GSU President speaks to U.S. House

Tayler Critchlow

Georgia Southern University President Brooks Keel, Ph.D., spoke about higher education issues to a Congressional House committee in Washington D.C.

The committee was on Education and the Workforce, and the hearing was entitled “Keeping College Within Reach: Meeting the Needs of Contemporary Students” and Keel spoke for the importance of preparing for the 21st century workforce and the need for a Workforce-Grant University, according to the news release.

Keel was representing a Workforce-Grant University, explaining that students who participate in one of Georgia Southern’s many degree programs are taught the theory of the discipline and the practical aspects of how to apply the theory in real-world settings.

Committee member and U.S. Rep. Tom Price (R-Ga.) supported Keel’s statements.

“Georgia Southern University is a shining example of how higher education institutions can seek out innovative ways to better prepare students to enter the workforce with greater success. Dr. Keel and his team at Georgia Southern have shown real leadership on this issue, and we look forward to watching the progress of its workforce initiative,” Price said in the release.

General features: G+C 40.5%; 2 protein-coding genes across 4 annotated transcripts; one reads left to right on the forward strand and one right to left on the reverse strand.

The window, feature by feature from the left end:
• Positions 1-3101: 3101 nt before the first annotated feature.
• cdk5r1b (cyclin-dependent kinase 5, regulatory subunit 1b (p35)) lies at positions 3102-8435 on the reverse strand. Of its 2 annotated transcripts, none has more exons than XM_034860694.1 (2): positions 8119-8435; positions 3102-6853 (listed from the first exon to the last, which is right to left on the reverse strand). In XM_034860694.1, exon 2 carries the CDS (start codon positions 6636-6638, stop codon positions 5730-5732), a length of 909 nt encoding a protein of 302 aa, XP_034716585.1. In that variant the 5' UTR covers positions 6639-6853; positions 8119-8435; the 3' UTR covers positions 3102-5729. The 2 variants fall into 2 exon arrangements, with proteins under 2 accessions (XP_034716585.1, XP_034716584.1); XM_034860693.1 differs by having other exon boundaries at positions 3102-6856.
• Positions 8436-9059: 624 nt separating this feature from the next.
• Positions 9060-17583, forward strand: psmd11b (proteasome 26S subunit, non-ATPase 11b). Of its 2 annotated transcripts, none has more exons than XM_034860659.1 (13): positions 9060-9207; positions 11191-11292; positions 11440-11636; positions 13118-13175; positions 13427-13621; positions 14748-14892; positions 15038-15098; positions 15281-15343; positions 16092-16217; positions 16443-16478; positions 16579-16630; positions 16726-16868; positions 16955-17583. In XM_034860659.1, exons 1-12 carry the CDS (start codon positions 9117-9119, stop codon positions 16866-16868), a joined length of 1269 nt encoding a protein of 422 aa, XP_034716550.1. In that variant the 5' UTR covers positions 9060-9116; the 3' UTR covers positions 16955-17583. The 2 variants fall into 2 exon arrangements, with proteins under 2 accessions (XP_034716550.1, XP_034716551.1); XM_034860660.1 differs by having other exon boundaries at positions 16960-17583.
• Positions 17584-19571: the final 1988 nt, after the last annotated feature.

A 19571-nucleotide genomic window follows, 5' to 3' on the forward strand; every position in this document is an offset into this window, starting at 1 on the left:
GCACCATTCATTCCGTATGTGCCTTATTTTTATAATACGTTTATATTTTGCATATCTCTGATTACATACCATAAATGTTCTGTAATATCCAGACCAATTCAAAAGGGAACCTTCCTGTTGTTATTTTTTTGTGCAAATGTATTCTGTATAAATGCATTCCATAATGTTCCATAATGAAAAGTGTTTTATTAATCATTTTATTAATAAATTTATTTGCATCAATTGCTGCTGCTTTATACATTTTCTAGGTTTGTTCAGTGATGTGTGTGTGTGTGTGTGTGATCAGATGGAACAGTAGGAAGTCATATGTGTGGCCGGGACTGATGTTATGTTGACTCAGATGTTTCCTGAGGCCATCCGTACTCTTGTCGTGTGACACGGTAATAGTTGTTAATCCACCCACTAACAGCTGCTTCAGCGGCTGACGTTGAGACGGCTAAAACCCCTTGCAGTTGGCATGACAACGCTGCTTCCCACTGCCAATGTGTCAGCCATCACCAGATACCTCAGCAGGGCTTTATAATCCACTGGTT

Partnering with local industries and providing education opportunities that are in line with the dynamic and evolving needs of America’s job market will help universities like GSU to prepare to be strong leaders, Price said in the release.

“Georgia Southern clearly has an important story and concept to share on how to prepare our nation’s students for work. We all know the workforce demands that exist in our economy today, and increasing that relationship between college and job placement is critical to fill the need for a highly skilled and prepared workforce,” Price said in the release.

Keel mentioned during the hearing that universities and colleges need to focus on both college completion rate and worker-readiness, especially in Georgia because of the statewide effort known as Complete College Georgia which estimates that by 2020 60 percent of jobs in Georgia will require and postsecondary degree, according to the release.

“Emphasizing the importance of a competitive education and a work-ready skill set that Georgia Southern and similar universities offer is a great way to show how postsecondary education is evolving to meet the needs of 21st century students,” Keel said in the release.

The U.S. House has held a “Keeping the College Within Reach” series over the past year as Congress reauthorizes the Higher Education Act.